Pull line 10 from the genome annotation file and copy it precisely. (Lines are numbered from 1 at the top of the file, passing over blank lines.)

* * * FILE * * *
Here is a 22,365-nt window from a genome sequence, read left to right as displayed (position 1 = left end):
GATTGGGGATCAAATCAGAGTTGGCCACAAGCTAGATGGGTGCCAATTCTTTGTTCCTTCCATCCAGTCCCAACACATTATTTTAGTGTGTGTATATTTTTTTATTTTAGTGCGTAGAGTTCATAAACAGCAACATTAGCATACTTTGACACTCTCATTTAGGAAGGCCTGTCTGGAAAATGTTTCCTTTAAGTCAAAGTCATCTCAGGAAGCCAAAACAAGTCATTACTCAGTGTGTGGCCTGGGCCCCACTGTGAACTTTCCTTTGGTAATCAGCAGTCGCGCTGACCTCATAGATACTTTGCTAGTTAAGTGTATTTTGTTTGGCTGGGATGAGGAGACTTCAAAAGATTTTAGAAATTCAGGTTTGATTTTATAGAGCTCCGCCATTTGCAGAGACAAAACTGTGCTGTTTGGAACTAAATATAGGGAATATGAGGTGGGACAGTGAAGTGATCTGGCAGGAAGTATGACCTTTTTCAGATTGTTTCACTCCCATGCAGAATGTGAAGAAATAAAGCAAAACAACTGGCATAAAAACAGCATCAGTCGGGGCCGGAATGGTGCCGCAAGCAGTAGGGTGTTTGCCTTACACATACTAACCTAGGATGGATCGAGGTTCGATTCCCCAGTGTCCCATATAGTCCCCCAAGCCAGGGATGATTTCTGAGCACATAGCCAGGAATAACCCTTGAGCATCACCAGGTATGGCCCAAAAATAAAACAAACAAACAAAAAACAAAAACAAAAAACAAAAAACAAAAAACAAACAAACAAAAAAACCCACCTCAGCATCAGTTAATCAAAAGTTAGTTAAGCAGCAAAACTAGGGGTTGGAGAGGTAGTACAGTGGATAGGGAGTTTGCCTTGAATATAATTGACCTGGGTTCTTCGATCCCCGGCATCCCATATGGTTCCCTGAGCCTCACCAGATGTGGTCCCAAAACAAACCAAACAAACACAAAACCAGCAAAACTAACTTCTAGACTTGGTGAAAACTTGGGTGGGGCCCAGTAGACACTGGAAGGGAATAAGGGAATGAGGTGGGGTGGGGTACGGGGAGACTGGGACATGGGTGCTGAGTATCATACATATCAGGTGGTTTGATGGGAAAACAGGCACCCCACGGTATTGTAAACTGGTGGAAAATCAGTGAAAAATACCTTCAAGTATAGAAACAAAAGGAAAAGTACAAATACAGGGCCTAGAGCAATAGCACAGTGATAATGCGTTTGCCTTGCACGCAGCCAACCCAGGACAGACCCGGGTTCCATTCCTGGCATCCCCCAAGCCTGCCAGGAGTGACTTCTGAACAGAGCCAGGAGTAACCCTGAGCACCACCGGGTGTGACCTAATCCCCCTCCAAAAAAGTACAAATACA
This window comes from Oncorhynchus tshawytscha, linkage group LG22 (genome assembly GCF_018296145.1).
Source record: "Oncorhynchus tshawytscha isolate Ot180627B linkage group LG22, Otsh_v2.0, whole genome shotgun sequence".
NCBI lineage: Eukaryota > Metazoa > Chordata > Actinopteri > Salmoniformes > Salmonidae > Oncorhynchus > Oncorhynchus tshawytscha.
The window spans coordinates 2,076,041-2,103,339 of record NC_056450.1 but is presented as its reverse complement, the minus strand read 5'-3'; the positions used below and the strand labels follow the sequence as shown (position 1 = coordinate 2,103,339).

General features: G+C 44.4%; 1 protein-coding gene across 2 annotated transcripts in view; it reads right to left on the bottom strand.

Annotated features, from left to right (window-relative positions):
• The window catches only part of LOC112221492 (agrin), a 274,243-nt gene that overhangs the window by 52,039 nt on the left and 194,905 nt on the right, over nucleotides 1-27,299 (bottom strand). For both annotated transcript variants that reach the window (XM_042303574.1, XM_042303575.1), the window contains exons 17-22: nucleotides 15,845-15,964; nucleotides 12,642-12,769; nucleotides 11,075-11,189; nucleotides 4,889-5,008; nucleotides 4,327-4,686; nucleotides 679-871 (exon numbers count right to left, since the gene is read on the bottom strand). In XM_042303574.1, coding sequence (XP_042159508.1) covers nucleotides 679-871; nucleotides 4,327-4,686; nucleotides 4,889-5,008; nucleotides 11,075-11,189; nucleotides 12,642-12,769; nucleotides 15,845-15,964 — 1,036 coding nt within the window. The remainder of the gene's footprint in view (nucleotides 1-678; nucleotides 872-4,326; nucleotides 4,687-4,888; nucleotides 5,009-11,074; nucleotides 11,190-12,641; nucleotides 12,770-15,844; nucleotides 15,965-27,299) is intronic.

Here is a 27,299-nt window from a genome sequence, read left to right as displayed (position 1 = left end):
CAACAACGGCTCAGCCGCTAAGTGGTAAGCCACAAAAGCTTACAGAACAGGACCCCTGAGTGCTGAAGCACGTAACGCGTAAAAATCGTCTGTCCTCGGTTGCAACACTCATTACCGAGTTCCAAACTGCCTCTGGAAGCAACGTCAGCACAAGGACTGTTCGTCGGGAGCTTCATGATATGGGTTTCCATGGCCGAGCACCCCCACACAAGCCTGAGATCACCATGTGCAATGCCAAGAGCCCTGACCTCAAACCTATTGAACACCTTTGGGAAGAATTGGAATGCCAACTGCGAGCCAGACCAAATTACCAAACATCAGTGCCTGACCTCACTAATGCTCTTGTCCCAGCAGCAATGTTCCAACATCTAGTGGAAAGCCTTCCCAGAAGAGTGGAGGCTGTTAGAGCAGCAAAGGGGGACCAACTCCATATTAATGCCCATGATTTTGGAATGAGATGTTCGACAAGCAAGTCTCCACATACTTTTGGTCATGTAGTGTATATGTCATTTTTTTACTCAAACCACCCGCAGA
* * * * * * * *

Here is a 27,299-nt window from a genome sequence, read left to right as displayed (position 1 = left end):